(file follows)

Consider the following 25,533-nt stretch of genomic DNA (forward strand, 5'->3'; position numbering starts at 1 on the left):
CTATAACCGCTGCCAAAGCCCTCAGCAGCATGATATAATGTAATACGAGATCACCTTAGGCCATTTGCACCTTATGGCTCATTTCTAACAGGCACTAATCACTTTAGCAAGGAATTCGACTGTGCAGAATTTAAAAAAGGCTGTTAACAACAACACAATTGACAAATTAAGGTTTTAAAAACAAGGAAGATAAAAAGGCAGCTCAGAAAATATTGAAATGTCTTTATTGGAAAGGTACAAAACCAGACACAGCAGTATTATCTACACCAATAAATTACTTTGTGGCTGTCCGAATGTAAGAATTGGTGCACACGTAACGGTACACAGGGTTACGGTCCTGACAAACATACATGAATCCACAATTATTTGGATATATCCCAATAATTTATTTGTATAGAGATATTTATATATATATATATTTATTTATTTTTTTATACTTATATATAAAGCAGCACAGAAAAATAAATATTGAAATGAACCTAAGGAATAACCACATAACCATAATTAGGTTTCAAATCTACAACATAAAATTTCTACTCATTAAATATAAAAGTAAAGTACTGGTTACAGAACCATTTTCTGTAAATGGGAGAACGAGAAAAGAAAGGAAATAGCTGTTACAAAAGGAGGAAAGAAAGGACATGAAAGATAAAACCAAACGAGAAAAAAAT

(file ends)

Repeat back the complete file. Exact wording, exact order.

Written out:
Consider the following 25,533-nt stretch of genomic DNA (forward strand, 5'->3'; position numbering starts at 1 on the left):
CTATAACCGCTGCCAAAGCCCTCAGCAGCATGATATAATGTAATACGAGATCACCTTAGGCCATTTGCACCTTATGGCTCATTTCTAACAGGCACTAATCACTTTAGCAAGGAATTCGACTGTGCAGAATTTAAAAAAGGCTGTTAACAACAACACAATTGACAAATTAAGGTTTTAAAAACAAGGAAGATAAAAAGGCAGCTCAGAAAATATTGAAATGTCTTTATTGGAAAGGTACAAAACCAGACACAGCAGTATTATCTACACCAATAAATTACTTTGTGGCTGTCCGAATGTAAGAATTGGTGCACACGTAACGGTACACAGGGTTACGGTCCTGACAAACATACATGAATCCACAATTATTTGGATATATCCCAATAATTTATTTGTATAGAGATATTTATATATATATATATTTATTTATTTTTTTATACTTATATATAAAGCAGCACAGAAAAATAAATATTGAAATGAACCTAAGGAATAACCACATAACCATAATTAGGTTTCAAATCTACAACATAAAATTTCTACTCATTAAATATAAAAGTAAAGTACTGGTTACAGAACCATTTTCTGTAAATGGGAGAACGAGAAAAGAAAGGAAATAGCTGTTACAAAAGGAGGAAAGAAAGGACATGAAAGATAAAACCAAACGAGAAAAAAAT